Last week at Gulltaggen I had the honor to listen to Sir Tim Berners-Lee who is the inventor of the World Wide Web. By far it was the best lecture at Gulltaggen (perhaps for ever). His humble statement in the opening of the lecture was superb:
I stumbled on an problem, in which the World Wide Web seemed like a good solution.
Over the years I have had the honor to meet some of the best innovators in the world, like the father of mobile phones: Östen Mäkitalo. When I listened to Sir Tim I released that they all have the same success formula.
They have all cracked the code: Not invented here.
What Tim did when he created the world wide web was that he included existing solutions and codes so that the creators of these solutions and codes could see themselves in the solution that Tim created. That is a smart strategy because it means that other programmers could feel they where a part of the world wide web and could say: We invented it (together). Many of Tim’s points related to Open Source which basically was what the web was about in the beginning. The answer to how to crack the code could not be better expressed than in Tim’s own words:
The should be a sandbox. So everybody could play with it and develop it together and not be stuck in somebody’s head.
Tim repeatedly stated the value of collective thinking:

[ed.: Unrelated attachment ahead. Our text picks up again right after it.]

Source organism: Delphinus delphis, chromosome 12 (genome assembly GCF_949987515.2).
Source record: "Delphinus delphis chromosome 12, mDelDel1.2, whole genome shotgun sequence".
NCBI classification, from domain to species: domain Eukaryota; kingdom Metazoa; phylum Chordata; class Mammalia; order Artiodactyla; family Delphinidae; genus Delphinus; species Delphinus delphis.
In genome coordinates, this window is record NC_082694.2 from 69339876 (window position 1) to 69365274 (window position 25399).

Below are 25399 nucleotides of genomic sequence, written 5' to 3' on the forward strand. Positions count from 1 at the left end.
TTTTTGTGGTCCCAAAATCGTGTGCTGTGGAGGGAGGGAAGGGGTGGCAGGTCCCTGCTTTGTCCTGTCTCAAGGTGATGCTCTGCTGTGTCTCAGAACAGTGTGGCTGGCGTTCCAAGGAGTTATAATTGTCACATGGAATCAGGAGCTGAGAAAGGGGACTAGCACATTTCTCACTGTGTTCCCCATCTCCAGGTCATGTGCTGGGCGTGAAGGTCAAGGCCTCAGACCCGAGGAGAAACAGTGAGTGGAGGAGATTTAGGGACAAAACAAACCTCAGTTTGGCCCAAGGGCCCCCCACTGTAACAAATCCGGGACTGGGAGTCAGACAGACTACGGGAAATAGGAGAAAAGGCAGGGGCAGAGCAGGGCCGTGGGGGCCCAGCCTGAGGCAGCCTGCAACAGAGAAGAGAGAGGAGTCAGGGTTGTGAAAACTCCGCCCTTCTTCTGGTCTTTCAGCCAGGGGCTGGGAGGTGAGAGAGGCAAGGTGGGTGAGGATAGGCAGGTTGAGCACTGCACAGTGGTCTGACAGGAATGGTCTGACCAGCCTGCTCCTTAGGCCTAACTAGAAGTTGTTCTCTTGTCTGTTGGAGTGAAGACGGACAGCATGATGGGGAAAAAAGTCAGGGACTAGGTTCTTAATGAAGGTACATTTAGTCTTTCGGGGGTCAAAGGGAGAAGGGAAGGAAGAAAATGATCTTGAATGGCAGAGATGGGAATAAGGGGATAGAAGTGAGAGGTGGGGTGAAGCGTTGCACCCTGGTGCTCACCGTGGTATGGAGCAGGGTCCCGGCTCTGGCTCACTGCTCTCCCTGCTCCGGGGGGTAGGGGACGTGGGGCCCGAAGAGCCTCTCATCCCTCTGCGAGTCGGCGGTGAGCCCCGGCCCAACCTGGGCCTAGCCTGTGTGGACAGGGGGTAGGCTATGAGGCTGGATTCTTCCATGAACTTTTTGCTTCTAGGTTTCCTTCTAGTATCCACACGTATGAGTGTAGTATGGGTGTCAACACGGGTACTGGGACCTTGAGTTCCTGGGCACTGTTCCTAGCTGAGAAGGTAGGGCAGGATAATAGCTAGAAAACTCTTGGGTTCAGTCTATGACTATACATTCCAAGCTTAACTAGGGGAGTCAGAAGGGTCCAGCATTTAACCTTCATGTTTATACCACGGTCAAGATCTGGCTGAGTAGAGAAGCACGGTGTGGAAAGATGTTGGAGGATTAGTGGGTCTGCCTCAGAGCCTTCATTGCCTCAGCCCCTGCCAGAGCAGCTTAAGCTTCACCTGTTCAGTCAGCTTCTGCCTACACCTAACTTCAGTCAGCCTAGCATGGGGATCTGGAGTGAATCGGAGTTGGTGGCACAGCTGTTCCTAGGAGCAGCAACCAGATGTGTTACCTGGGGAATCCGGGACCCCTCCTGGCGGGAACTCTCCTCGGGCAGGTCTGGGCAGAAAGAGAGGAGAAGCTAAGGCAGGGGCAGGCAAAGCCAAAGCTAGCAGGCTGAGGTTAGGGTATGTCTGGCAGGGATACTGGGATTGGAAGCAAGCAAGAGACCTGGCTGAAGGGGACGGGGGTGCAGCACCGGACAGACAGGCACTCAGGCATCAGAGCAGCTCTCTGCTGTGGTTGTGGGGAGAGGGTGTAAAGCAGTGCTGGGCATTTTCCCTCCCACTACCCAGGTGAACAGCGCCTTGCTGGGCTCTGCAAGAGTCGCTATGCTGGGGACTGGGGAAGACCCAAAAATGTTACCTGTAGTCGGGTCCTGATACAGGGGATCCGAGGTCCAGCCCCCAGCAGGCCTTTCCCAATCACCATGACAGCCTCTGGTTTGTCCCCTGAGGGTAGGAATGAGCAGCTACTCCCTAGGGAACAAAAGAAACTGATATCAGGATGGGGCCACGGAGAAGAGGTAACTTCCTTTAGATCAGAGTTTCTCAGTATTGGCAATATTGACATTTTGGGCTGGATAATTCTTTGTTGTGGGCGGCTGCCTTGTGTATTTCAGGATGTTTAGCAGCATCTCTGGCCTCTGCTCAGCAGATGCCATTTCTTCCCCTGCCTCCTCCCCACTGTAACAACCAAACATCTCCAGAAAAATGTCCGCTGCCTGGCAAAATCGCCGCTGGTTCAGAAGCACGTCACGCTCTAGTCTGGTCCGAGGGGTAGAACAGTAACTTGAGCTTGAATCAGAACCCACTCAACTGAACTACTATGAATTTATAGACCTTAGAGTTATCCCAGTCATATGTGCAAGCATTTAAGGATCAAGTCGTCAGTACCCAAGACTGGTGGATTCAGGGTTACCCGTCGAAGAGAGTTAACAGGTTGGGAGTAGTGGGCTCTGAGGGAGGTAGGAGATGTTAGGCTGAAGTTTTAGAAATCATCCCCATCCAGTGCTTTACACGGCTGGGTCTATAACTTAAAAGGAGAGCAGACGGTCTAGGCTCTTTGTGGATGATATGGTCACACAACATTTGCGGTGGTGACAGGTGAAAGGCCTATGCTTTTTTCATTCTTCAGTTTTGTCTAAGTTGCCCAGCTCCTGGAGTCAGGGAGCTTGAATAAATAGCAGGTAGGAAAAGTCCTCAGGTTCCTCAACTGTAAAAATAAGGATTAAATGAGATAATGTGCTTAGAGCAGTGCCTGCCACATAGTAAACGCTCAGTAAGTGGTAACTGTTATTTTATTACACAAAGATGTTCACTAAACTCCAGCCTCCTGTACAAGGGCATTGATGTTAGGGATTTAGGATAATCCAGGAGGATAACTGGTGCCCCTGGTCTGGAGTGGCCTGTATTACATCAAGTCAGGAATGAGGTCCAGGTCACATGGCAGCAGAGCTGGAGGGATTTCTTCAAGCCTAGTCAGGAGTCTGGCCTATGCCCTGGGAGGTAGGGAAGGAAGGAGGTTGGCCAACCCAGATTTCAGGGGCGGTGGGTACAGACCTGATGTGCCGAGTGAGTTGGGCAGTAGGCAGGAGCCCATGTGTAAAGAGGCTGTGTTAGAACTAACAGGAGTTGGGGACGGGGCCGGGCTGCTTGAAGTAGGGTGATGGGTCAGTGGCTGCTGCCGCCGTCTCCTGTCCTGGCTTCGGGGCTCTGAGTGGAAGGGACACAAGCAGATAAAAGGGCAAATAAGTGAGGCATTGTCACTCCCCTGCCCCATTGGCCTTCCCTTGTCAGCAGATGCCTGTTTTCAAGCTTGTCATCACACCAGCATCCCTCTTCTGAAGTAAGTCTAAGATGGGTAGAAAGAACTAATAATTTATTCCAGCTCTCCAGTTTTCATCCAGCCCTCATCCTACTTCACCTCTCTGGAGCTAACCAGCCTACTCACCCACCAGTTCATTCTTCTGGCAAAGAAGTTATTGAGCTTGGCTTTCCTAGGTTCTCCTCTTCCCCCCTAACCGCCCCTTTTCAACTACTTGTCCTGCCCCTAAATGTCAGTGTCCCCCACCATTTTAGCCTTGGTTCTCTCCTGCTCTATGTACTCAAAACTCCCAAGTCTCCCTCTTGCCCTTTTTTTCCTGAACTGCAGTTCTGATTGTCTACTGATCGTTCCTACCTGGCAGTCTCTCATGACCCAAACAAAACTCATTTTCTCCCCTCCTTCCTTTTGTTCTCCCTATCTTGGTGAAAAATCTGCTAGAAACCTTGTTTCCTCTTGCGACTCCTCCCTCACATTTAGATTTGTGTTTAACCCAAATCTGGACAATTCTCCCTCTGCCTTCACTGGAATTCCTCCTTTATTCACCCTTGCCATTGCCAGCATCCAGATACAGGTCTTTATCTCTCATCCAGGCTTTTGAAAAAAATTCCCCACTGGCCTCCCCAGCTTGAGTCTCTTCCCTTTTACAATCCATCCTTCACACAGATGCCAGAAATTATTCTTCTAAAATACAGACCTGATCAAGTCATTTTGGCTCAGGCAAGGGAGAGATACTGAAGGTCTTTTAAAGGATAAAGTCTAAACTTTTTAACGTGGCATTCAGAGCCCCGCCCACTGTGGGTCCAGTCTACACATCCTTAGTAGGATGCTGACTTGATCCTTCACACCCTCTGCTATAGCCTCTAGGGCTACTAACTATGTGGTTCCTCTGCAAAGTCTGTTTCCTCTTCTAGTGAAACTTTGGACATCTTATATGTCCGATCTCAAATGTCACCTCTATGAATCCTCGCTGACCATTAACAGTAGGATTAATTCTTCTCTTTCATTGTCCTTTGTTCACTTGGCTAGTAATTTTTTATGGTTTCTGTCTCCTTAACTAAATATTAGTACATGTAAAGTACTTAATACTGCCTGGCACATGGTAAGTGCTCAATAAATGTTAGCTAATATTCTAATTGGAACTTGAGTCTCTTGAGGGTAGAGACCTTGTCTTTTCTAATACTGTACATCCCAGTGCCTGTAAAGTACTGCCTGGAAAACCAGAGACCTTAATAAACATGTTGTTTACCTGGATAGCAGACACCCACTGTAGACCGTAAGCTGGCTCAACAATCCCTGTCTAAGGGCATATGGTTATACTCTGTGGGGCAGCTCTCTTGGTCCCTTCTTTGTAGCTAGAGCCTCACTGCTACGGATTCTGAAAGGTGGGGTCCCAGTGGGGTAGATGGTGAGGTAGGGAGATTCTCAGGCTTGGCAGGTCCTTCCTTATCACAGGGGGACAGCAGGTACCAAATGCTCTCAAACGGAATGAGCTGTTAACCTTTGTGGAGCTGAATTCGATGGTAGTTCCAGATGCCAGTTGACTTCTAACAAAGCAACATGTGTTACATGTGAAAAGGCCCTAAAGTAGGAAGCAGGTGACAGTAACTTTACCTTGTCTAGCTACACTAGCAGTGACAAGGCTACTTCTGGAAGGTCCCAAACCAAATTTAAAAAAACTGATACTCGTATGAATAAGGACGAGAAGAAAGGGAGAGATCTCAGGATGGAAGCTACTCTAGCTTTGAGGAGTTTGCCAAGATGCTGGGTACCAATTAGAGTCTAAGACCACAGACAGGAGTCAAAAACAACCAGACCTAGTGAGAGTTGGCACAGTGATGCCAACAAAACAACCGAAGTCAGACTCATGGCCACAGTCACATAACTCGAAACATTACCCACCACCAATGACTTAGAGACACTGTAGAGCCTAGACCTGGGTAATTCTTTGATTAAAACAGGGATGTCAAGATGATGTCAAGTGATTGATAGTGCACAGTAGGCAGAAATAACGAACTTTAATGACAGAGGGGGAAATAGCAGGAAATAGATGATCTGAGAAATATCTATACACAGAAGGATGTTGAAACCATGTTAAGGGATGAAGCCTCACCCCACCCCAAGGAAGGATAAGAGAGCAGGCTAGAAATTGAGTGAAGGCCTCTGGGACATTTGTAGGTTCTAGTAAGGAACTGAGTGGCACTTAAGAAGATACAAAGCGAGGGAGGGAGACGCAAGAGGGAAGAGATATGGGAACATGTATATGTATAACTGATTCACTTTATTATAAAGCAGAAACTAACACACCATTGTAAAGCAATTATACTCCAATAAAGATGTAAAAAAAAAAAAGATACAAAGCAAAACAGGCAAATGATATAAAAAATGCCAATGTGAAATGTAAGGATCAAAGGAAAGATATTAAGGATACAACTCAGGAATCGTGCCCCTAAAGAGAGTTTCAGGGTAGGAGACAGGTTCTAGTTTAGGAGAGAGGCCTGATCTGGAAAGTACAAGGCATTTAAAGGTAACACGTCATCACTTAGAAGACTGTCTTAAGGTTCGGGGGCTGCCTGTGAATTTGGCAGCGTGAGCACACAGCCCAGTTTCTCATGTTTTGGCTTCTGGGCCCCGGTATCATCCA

If everybody feels they are part of the innovation, they will contribute to the solution and spread it.
We as a spices we have a resistance against ideas that are totally new to us (it takes more energy to absorb and relate to them). The saying “no meaning of inventing the wheel again” can be questioned since new solutions often have already existed in some forms in our heads. For example, the wheel would never have been invented unless there had been earlier prototypes of it.
Big innovators as Sir Tim have many different talents in addition to their own area of expertise (technology in Tim’s case), for example they have knowledge in psychology, group behavior and tribe thinking which they use to spread innovations. Often I get the feeling that big innovators possesses the skills of at least a hundred people, but still the genius solutions these big innovators have invented has taken them years to get accepted and spread. If it takes so many years of hard work although the inventors possess the skills of hundred persons in one person, I wonder how many times we have missed solutions coming from people who do not have as many talents as the big innovators have. I believe that we as a society have to figure out how to better embrace ideas from people who do not have the skills of hundred people but still can offer great solutions. In the meantime we can all enjoy the work of Sir Tim Berners-Lee’s World Wide Web which makes the world spin like a wheel around our future.